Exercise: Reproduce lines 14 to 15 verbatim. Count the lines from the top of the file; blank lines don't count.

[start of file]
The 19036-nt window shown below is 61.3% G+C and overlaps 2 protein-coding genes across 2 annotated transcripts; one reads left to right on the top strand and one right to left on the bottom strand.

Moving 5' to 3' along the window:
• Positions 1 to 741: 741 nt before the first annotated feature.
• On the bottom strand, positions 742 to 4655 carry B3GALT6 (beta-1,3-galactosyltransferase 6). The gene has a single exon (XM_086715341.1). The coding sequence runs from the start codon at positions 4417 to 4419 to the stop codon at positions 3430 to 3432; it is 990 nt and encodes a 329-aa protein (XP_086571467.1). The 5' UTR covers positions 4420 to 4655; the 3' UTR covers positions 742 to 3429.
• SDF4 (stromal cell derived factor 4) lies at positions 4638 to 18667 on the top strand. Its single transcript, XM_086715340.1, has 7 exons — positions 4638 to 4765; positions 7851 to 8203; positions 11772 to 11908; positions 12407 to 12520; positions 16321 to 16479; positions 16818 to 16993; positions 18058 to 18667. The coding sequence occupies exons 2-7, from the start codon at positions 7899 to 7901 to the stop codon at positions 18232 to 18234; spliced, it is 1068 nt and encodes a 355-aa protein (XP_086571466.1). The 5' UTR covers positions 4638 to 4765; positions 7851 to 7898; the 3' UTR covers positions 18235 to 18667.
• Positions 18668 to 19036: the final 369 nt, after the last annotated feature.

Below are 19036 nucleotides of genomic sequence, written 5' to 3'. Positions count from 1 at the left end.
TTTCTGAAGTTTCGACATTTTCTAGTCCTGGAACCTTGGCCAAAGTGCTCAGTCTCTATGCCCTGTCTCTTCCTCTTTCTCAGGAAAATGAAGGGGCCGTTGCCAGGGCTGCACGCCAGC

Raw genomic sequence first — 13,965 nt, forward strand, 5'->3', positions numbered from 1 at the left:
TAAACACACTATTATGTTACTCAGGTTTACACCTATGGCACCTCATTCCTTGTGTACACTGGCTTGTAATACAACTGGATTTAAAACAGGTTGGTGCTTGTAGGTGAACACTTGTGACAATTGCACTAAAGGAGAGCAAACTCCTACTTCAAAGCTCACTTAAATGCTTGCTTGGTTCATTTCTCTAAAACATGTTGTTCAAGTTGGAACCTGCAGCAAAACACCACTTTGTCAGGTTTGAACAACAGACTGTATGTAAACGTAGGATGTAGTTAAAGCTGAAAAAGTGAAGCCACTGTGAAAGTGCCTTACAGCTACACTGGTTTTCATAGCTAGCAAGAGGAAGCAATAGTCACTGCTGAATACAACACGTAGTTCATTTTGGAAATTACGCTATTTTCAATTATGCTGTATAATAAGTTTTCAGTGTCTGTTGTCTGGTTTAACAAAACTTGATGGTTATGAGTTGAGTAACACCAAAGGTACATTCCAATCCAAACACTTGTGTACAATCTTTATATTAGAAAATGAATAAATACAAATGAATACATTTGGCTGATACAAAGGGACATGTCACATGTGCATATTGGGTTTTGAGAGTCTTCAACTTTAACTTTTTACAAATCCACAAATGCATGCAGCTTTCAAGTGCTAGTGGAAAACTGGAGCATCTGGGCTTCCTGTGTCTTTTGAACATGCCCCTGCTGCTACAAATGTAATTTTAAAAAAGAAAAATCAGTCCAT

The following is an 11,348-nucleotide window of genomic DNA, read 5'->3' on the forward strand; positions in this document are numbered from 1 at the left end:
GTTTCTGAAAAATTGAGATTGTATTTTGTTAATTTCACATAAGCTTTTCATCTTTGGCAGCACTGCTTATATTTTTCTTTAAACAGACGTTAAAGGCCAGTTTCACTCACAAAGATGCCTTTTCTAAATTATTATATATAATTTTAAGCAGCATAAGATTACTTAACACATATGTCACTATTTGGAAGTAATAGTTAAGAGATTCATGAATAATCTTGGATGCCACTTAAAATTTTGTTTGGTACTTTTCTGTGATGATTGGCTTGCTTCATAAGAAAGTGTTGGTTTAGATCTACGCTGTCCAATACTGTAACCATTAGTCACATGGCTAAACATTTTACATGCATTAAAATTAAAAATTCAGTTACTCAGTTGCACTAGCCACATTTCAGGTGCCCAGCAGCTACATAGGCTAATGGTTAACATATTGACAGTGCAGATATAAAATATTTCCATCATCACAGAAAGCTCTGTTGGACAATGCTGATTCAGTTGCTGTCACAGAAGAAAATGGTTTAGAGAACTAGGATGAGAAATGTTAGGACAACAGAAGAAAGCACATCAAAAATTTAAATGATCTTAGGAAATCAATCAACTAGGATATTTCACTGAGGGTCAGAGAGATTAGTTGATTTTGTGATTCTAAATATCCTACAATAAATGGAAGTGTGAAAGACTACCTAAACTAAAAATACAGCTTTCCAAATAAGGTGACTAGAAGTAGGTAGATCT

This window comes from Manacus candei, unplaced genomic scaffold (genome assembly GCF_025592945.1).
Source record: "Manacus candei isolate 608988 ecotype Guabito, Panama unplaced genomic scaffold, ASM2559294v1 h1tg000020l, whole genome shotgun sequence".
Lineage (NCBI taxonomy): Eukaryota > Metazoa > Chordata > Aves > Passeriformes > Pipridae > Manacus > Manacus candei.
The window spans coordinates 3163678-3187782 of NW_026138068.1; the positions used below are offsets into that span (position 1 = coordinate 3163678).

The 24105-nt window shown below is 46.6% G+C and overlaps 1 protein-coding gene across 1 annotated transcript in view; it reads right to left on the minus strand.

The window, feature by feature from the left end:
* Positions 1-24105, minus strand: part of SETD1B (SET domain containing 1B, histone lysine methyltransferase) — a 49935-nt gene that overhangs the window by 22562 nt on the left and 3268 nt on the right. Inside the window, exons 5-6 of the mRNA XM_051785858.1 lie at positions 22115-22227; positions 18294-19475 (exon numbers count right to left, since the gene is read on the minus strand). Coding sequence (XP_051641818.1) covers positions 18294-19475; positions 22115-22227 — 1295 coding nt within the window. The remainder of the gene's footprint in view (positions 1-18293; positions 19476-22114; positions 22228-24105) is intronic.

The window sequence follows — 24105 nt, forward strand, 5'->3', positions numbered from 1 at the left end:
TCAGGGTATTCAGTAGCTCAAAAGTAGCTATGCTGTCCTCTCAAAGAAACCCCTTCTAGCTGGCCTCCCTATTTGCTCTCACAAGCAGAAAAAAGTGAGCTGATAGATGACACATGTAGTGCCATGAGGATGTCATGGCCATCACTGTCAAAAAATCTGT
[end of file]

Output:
Source record: "Manacus candei isolate 608988 ecotype Guabito, Panama unplaced genomic scaffold, ASM2559294v1 h1tg000020l, whole genome shotgun sequence".
Lineage (NCBI taxonomy): Eukaryota > Metazoa > Chordata > Aves > Passeriformes > Pipridae > Manacus > Manacus candei.